Saturday, November 24, 2012

Tuesday, September 27, 2011

Our Lost Founders

by John Willson

This handsome man is not one of the better known faces of the era that some people, for reasons that vary, like to call our “Founding” as a “Nation.” He died on February 14, 1808, and since then has inspired two (!) biographies--one by Charles Stille in 1891, the other by Milton Flower in 1983. At this rate, the next one is due sometime early in the next century. If you are interested in the life and times of John Dickinson of Maryland, Delaware, and Pennsylvania, you should read one of them pretty soon.

Had John Dickinson not been ill for most of the summer of 1787 (“I was much indisposed during the whole Term of the Convention.”), our Constitution would look more like the Articles of Confederation than it now does, and The Center for the American Republic may well be discussing different things. Dickinson wrote the first draft of the Articles, after he had refused to sign the Declaration of Independence, and later wrote a defense of the Constitution (The Letters of Fabius) that was much more intelligent and much more to the point of republican government than the celebrated and overrated Federalist Papers. He also freed his slaves, which no other public man of his age did, and ended his life as a republican who was skeptical even of the supposed decentralist Jefferson.

Helen and I lived for a week in Center City, Philadelphia, in 1993, researching John Dickinson’s thoughts about secession and nation-building. Most Americans don’t know that he refused to sign the Declaration of Independence for better reasons than Jefferson had to write it, or that he had made most of Jefferson’s arguments before the sage of Monticello had made them, or that he was celebrated by Sam Adams who published his “Liberty Song” in Boston even before Paul Revere’s ride, or that the King of England knew who he was long before he heard the name Washington. I had already written a little book, John Dickinson: The Letters of Fabius, but was convinced that there was more to tell.

Center City was, and is, the home of Philadelphia’s arts. It’s a beautiful place, and filled with what we must call, “alternate lifestyles.” I had never before seen gay restaurants or men wasting away in their suits as they tried to carry briefcases from a taxi to their apartments. Our hostess, the owner of the bread and breakfast that was our home for the week, was at first somewhat afraid of us (Christian mid-western middle aged married once, and darn, “conservatives”) but she warmed up, and did she ever know restaurants and plays! She was a dancer who had grown up in New York City and lived in the same building as Toscanini. The Library Company of Philadelphia, founded by Ben Franklin and his partners in the Junto in 1731, is at 1314 Locust St., just around the corner from our temporary home. It’s a little surreal: history, artsy....

On our third day in the library Helen nudged me and said, “Is this what I think it is?” She was holding in her hand the original handwritten copy of the Articles of Confederation. Dickinson’s handwriting was about as good as most physicians, who write prescriptions so that nobody will understand what they say. Despite being one of the richest men in the colonies, Dickinson had very limited access to paper, so he wrote on both sides of the page, and up and around the edges. I thought the holograph should have been protected somewhere in the National Archives, but there it was, and the librarian allowed me to copy it. For ten years I had teams of students translating it. I believe that I have the only authentic and original copy of the Articles in existence.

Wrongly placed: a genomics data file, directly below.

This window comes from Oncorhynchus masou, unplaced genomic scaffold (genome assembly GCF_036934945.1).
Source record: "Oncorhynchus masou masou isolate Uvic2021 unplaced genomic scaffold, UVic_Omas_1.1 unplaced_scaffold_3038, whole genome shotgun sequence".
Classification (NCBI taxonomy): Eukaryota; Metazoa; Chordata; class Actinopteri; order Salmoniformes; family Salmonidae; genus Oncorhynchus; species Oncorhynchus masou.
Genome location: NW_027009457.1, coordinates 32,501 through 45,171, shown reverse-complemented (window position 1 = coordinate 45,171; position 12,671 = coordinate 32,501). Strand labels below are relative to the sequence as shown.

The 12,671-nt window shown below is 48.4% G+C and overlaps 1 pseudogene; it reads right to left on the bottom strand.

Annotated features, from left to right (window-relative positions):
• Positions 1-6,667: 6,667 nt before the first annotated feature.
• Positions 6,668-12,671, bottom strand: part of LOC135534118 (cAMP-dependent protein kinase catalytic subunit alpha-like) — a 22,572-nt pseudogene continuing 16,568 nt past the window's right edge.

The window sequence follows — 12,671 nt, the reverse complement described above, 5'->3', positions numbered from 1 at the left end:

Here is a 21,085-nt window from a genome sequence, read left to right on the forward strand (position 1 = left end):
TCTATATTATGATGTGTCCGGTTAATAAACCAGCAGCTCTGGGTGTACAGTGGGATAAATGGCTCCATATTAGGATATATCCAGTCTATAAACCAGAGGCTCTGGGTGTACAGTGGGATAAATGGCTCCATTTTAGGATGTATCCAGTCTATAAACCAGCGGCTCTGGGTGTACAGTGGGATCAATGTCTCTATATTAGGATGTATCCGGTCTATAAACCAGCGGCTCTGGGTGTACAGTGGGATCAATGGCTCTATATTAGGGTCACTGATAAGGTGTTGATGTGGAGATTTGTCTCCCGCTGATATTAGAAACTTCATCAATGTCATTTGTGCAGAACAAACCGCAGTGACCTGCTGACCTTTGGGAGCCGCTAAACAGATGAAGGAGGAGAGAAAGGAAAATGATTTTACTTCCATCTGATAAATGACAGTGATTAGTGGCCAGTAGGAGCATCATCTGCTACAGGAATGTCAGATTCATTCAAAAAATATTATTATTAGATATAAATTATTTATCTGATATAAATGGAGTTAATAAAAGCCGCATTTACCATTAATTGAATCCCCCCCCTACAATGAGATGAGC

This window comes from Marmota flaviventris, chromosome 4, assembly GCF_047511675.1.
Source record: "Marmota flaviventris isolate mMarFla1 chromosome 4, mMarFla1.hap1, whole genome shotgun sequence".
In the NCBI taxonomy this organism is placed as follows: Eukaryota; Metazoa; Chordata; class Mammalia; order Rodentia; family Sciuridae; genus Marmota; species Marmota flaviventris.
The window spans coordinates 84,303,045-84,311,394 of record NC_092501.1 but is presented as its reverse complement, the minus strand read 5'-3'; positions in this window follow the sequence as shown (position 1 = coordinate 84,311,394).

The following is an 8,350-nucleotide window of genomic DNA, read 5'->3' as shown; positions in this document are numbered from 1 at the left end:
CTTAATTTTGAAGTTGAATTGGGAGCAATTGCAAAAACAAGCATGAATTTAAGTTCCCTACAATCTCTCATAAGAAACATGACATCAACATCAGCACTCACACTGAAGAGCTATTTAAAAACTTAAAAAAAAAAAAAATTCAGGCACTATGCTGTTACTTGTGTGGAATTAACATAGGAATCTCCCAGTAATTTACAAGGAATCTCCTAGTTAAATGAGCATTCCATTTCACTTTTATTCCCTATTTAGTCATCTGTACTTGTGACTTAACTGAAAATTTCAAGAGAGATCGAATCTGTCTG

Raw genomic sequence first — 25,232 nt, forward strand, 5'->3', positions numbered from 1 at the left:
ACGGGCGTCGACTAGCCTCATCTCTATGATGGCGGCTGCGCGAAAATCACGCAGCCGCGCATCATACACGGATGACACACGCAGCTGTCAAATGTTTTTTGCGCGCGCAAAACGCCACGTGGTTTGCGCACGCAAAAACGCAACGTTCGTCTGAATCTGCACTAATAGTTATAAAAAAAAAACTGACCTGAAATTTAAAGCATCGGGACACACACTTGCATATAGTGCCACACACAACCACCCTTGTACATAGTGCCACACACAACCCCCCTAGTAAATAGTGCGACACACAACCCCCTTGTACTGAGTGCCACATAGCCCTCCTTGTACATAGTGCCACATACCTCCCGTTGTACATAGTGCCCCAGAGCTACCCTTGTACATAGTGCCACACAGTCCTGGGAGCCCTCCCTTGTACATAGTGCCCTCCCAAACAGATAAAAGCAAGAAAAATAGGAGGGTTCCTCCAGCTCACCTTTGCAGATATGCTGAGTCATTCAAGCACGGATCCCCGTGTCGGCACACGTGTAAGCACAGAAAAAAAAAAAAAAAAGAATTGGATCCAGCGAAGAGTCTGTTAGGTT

Later that week we found a letter from Dickinson to his daughter Maria, explaining why he freed his slaves. He wrote it in 1794, just about the time that the ultra-nationalist Hamilton was enthusiastically putting down the Whiskey Rebellion in the western part of the state that Dickinson had helped save from its original democratical constitution. Dickinson formally freed his bondsmen on May 12, 1777, almost a year after he had written the Articles, and fully four years before they were adopted as our first constitution. He said, simply, that the principles of self government and the rights of Englishmen under the Common Law that caused our secession had to be applied to all of us. In 1794 he told Maria that had he been feeling better in the summer of 1787 he would have prevailed upon his colleagues to face the problem of slavery, and not put it off in a Franklinian compromise because southerners like Charles Pinckney threatened to prevent a union from continuing to exist. We should have been courageous, he said; we will have to face the consequences of our lack of courage, he said.

Dickinson’s first draft of the Articles included provisions for an impost, which would have given the government an income, and subtle powers for the executive functions of the legislature that together would have made the convention of 1787 unnecessary. He signed off on the Constitution because he was convinced that a combination of the equality of the states (the Senate was his contribution to that frightful summer) and the “power of the people” would restrain what Hamilton and others hoped would become an English-style government. He also uttered the wisest and most prudent statement of the entire constitutional debate. On August 13, 1787, he said, “Experience must be our only guide. Reason may mislead us.”